Lucius Copeland

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Lucius Day Copeland
Copeland stoomfiets 1894.jpg
Lucius Copeland and his steam bicycle, 1884
ResidenceNew Jersey
NationalityUnited States
OccupationEngineer and inventor

Lucius Day Copeland was a pioneering 19th-century engineer and inventor from Phoenix, Arizona who demonstrated one of the first motorcycles, the Copeland steam bicycle, a steam-powered Star high-wheeler at the first Arizona Territorial Fair in 1884.[1]


Copeland carrying Frances Benjamin Johnston on his Phaeton Moto-Cycle at the Smithsonian Institution Building in 1888. Behind are his partner Sandford Northrop, and Smithsonian officials E. H. Hawley, W. H. Travis and J. Elfreth Watkins.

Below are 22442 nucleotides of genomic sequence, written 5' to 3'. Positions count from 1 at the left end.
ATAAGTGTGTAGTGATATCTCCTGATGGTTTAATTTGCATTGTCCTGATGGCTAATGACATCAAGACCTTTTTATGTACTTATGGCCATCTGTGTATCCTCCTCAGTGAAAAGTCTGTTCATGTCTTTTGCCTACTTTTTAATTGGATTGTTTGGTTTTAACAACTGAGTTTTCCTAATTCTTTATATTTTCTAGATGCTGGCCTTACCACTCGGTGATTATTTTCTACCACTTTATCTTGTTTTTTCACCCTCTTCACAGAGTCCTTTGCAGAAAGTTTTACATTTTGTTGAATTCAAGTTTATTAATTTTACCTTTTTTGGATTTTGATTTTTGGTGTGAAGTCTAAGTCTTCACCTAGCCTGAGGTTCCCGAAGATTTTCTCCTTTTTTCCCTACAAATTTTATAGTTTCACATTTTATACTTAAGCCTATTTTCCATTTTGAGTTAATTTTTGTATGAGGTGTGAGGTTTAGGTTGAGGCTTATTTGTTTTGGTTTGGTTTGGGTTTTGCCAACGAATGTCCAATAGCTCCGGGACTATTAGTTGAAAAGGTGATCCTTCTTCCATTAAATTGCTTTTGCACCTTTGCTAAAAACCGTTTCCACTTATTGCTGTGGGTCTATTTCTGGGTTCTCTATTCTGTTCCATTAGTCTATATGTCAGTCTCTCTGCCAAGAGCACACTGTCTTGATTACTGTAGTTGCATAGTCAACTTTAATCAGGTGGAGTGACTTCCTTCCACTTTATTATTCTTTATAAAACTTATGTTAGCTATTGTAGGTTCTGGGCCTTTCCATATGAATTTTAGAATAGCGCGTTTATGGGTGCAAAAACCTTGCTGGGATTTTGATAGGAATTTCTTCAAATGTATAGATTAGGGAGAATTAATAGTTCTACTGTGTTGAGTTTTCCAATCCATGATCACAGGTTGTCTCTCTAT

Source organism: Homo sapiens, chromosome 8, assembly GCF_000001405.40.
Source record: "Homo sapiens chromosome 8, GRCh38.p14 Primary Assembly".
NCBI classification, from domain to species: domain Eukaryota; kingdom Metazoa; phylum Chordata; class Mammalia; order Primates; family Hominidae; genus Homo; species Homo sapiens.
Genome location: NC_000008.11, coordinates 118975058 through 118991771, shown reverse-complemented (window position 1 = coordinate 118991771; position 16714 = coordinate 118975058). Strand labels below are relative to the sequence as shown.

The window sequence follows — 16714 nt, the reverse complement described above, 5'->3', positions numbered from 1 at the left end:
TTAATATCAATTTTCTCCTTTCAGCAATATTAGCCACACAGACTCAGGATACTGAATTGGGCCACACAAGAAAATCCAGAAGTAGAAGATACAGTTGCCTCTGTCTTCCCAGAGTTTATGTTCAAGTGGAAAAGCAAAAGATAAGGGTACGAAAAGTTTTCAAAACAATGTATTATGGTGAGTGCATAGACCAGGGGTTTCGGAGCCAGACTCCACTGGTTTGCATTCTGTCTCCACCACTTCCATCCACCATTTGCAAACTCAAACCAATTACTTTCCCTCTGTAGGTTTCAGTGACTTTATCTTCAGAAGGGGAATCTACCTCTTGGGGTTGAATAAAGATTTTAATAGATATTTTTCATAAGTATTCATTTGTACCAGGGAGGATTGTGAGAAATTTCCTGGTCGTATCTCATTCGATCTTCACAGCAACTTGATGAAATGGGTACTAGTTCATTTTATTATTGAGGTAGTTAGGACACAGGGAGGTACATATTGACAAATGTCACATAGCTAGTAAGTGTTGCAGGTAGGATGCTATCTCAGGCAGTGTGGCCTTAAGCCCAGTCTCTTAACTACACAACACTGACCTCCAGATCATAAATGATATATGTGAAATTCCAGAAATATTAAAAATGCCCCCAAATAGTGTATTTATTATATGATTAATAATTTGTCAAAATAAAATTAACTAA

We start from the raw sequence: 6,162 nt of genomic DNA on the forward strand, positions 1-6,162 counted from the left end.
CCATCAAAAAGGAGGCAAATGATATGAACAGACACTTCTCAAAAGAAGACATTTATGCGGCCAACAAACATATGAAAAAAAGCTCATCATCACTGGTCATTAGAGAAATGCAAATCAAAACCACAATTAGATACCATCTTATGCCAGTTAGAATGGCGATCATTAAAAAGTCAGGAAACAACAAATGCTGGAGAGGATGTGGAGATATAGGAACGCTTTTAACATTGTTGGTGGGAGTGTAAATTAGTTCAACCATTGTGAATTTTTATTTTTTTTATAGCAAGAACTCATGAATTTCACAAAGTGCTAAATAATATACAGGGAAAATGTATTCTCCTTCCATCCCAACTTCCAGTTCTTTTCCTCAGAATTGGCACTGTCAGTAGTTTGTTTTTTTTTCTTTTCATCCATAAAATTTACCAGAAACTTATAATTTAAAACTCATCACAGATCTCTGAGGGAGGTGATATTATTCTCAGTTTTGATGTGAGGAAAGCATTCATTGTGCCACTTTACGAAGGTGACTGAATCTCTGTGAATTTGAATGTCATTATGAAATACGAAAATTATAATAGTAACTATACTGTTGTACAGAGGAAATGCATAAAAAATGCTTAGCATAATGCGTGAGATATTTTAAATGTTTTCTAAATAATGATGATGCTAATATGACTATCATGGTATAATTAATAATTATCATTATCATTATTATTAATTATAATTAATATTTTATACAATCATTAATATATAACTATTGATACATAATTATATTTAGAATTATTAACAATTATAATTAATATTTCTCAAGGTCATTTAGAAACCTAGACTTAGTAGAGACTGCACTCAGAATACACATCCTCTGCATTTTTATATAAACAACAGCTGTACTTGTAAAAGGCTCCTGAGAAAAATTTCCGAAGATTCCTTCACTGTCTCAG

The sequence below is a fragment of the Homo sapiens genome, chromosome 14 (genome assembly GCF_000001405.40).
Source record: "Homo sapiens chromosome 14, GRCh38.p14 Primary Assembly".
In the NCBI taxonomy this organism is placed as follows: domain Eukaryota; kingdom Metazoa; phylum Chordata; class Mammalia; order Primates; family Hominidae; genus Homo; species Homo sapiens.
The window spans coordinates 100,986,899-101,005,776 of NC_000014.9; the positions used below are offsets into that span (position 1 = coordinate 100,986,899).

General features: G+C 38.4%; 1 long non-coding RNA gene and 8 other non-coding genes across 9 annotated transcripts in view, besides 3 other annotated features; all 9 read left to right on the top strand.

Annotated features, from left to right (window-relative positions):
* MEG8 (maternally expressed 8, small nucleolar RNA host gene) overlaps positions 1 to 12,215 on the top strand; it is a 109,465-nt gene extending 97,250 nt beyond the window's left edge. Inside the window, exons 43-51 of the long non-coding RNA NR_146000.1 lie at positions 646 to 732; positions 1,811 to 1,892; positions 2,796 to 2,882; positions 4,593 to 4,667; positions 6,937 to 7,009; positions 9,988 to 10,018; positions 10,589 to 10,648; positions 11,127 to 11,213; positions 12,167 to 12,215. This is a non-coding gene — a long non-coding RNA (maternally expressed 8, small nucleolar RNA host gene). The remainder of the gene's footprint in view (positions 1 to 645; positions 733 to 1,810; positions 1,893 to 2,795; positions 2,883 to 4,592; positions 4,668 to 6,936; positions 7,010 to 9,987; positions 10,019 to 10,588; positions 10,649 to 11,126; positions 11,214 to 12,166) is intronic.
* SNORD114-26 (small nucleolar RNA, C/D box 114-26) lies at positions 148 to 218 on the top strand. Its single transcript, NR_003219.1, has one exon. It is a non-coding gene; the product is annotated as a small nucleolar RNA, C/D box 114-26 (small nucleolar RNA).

Copeland also invented the first successfully mass-produced three-wheeled car. About 200 of his "Phaeton steamers" were produced[2] before he retired in 1891.[3] Copeland had produced the first successful steam tricycle, with a range of 30 miles (48 km) and taking only 5 minutes to build up enough steam to average 10 miles per hour (16 km/h).[4] Accompanied by another director of Northrop Manufacturing, Copeland successfully completed a return trip to Atlantic City of 120 miles (190 km) in one of his three-wheeled "Phaeton steamers". About 200 were produced[2] before Copeland decided that he wasn't making enough money and retired in 1891.[3]


  1. ^ Gagan, Peter. "Earliest Steam Cycles". Retrieved 23 September 2010.
  2. ^ a b Barnard, Murray (1996). "The Copeland Steamer". Retrieved 23 September 2010.
  3. ^ a b Payne, Elvis (2010). "Copeland". Retrieved 23 September 2010.
  4. ^ Schindler, Gordon (June 2002). The Age of Steam. American Motorcyclist. Retrieved 23 September 2010.

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